Happy Death Day 2U | Christopher Landon | February 13, 2019
Happy Death Day was one of the surprise box office hits of 2017, with director Christopher Landon skillfully navigating the world of horror-comedy by combining the premise of Groundhog Day with the horror/murder mystery elements of Scream.
We watched Teresa “Tree” Gelbman (Jessica Rothe) die over and over again on her birthday, with the cycle repeating until she can discover who it is that keeps trying to kill her. While its ideas weren’t exactly new, it gleefully leaned into its world and was perfectly in on the joke. It went on to make well over $125 million worldwide, a pretty damn good result considering it was working with a $5 million budget (Jason Blum produced it, naturally).
Landon returns to direct once again with sequel Happy Death Day 2U, reteaming with his young cast to see if magic can strike twice. While it doesn’t match the highs of the first, it shifts gears in a surprising new sci-fi driven direction (with Back to the Future Part II as its main influence), while also keeping the spirit of the first very much intact (which we recommend seeing before going into this sequel).
Things pick up right where they left off, the very next day after the previous events where Tree is finally free from that pesky time loop. She thinks she can finally get back to life and begin a relationship with her helpful new boyfriend, Carter (Israel Broussard), but their brief honeymoon period of smooches is interrupted when Carter’s roommate Ryan (Phi Vu) returns to the room having a strange feeling of dread and deja vu that Tree immediately recognizes as a time loop of his own.
Tree and Carter try and help Ryan figure out who is out to kill him so they can get things back to normal for once and for all. While the beginning of the film positions Ryan as the possible new protagonist of the series, things quickly shift back Tree’s way as their investigation causes her to begin a new death loop, back to the very same day that started it all in the first film. This time around there are a ton of new ideas thrown into the mix, with new characters introduced such as Samar (Life Of Pi‘s Suraj Sharma) and Dre (Sarah Yarkin) who play into the equation for why these loops are having in a surprising fashion.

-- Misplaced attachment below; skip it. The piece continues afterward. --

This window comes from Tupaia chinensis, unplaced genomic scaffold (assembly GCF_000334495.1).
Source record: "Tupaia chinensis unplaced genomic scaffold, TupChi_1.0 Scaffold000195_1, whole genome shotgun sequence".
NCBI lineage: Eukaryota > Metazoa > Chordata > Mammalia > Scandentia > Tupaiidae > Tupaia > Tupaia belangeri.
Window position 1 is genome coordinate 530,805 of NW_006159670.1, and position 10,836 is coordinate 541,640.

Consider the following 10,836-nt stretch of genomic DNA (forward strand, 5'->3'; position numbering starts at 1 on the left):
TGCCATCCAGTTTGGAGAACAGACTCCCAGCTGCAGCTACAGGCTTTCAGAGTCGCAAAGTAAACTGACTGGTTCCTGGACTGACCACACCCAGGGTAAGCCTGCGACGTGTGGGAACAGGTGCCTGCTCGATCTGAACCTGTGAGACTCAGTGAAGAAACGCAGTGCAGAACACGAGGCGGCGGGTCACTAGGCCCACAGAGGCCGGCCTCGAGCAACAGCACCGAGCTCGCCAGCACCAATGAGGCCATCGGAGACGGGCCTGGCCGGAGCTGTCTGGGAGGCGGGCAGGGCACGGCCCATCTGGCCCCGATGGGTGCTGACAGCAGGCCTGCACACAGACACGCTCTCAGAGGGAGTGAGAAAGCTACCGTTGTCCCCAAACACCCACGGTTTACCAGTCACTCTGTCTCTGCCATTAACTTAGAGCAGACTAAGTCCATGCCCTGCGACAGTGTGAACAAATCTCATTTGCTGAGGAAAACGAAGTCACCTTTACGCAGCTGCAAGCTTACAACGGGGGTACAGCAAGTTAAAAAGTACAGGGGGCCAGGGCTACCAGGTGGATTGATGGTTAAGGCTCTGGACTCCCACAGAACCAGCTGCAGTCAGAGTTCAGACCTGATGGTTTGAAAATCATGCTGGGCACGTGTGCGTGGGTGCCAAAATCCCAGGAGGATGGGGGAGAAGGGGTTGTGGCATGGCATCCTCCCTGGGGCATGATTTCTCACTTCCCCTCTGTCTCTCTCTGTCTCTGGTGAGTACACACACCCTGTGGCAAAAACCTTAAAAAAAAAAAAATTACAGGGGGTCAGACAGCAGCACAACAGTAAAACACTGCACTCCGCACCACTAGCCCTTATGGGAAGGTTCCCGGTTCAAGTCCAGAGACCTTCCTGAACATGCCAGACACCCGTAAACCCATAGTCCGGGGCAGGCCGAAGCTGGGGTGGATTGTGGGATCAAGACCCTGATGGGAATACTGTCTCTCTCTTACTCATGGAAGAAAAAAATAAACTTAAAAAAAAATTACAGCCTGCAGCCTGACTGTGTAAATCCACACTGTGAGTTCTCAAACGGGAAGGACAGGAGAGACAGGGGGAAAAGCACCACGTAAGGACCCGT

It becomes clear that this sequel (written by Landon, who takes over from original writer Scott Lobdell) integrates elements of mind-bending sci-fi that can get a bit convoluted for its own good. But like the first film, this is balanced out with a high influx of humor that seems even more utilized this time around to help smooth out some of the wrinkles in its multi-dimensional plotting.
With all of the cast and crew returning from the first film, it helps make the transition between films seamless and believable that all of this nuttiness picks up right where we left off the first time around. The film rests on the shoulders of Jessica Rothe, who commands the screen every bit as well as she did the first go-round. She is once again perfectly up to the task for the absurd comedic elements while also flashing emotional range when the script calls for it. Equally charming are the supporting characters played by Israel Broussard, Phi Vu, and Rachel Matthews.
Fans who expect more of a Scream-esque teen slasher should go in knowing that it almost completely abandons these horror elements save for a few scenes early on. While it’s not nearly as apt as blending the sci-fi elements and comedy into its world as it did with horror, the fact that it took that risk is something rather commendable and fun if you just go with it and don’t overthink things.
I applaud the fact that Happy Death Day 2U isn’t just a carbon-copy/rinse-and-repeat sequel that just follows the blueprint of what came before. However, it gets too bogged down in an overly complex narrative, abandoning the simple nature of the first that was admittedly a part of its charm. It will be interesting to see where they take the story for the third installment (given the mid-credit scene), which is just as inevitable as Tree’s next loop.